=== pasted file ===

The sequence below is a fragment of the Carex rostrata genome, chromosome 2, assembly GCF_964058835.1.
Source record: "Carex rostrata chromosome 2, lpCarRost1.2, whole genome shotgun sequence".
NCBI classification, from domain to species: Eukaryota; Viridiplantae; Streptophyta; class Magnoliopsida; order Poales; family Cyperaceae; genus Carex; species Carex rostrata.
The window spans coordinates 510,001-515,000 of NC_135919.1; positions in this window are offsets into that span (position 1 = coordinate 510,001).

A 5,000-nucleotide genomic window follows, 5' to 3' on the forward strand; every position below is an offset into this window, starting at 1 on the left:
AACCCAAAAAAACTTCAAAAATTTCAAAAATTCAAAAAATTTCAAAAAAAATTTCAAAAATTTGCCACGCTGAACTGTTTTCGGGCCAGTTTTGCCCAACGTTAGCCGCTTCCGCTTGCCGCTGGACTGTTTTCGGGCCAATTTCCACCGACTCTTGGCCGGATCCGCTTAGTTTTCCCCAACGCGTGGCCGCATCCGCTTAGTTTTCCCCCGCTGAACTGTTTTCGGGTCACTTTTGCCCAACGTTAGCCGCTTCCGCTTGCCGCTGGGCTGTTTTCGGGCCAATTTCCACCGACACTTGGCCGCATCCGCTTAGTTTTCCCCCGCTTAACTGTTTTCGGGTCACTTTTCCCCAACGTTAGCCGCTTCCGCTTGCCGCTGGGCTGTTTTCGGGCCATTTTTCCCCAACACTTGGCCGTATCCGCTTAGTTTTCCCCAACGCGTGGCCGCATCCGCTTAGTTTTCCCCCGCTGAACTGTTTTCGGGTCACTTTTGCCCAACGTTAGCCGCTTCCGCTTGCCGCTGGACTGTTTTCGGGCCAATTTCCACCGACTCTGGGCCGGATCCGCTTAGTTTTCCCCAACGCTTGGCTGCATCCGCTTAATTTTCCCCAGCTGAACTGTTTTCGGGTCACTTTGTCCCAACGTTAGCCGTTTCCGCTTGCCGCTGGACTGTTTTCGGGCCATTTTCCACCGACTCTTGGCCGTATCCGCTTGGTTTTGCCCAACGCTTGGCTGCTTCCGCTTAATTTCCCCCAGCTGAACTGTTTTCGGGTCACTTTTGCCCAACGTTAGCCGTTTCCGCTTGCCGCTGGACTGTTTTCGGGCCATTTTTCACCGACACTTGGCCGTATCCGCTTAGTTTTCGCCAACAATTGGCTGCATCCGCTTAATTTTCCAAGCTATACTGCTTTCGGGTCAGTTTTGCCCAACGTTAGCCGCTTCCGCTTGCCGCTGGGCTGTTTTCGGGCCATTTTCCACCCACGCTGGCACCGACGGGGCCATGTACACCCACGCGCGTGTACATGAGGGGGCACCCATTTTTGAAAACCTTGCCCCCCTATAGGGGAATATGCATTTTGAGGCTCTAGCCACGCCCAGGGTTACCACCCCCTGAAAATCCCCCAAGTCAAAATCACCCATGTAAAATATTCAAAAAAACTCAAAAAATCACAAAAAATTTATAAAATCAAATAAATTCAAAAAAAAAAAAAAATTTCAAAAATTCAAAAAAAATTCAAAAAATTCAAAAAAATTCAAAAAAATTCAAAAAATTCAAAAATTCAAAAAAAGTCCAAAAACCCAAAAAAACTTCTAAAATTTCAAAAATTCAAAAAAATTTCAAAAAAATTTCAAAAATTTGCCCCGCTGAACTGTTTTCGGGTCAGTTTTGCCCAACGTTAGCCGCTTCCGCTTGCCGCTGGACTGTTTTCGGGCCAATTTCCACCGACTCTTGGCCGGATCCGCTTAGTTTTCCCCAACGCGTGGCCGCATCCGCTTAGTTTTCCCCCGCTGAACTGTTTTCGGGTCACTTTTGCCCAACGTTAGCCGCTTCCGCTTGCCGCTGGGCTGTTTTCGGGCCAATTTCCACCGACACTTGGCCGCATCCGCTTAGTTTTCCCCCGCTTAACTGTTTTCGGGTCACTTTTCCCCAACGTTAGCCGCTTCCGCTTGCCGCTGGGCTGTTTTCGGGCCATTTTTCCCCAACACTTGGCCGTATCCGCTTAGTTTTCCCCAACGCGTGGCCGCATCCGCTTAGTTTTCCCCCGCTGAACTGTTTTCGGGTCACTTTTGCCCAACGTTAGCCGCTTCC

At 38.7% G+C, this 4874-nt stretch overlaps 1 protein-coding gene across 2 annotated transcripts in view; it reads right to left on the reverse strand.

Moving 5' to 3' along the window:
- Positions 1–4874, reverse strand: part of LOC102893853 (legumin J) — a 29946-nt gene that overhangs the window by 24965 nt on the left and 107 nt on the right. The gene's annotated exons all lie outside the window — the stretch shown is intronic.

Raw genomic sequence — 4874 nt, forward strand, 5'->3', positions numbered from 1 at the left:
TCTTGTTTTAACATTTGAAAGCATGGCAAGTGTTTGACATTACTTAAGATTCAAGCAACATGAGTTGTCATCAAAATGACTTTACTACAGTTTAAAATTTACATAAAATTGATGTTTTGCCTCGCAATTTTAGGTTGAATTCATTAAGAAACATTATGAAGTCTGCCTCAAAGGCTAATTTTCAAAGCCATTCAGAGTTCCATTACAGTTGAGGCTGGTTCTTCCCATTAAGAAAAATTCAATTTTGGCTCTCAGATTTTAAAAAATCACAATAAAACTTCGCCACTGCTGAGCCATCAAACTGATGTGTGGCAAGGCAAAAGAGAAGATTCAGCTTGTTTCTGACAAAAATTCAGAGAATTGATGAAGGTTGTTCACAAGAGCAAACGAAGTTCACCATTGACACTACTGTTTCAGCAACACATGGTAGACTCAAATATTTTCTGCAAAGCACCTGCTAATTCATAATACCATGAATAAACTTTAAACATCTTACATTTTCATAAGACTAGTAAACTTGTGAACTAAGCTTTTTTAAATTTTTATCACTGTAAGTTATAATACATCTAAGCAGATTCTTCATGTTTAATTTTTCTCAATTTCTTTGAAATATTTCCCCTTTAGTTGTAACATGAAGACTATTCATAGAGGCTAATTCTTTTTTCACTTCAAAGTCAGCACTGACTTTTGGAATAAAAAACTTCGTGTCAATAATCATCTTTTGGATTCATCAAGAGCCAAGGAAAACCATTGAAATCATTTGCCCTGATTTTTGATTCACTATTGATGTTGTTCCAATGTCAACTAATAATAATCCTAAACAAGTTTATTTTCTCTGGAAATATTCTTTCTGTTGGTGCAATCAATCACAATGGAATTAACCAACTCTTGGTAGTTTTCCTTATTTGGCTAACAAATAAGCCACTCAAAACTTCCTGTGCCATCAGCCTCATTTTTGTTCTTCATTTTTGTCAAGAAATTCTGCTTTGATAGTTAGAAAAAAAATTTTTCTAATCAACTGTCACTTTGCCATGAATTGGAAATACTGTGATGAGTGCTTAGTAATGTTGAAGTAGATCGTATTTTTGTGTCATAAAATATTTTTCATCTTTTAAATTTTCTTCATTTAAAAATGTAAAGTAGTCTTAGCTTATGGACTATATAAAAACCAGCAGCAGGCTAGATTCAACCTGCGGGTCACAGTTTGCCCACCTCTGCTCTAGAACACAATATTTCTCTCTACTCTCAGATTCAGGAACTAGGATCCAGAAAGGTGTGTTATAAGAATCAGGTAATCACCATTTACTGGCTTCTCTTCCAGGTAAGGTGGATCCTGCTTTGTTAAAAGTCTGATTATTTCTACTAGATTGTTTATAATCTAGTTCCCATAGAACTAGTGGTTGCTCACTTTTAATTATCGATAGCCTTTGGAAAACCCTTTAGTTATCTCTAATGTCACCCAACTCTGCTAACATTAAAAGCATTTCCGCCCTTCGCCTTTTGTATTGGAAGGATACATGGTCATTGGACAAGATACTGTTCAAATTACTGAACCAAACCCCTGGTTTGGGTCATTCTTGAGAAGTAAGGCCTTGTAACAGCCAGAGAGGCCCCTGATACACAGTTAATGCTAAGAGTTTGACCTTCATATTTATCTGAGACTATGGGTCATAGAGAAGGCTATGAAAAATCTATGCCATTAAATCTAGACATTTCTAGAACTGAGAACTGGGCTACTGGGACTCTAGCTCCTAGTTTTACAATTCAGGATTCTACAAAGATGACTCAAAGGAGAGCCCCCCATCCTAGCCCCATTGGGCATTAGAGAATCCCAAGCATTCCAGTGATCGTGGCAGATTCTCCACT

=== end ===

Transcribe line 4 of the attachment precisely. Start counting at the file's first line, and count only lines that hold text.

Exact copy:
The window spans coordinates 510,001-515,000 of NC_135919.1; positions in this window are offsets into that span (position 1 = coordinate 510,001).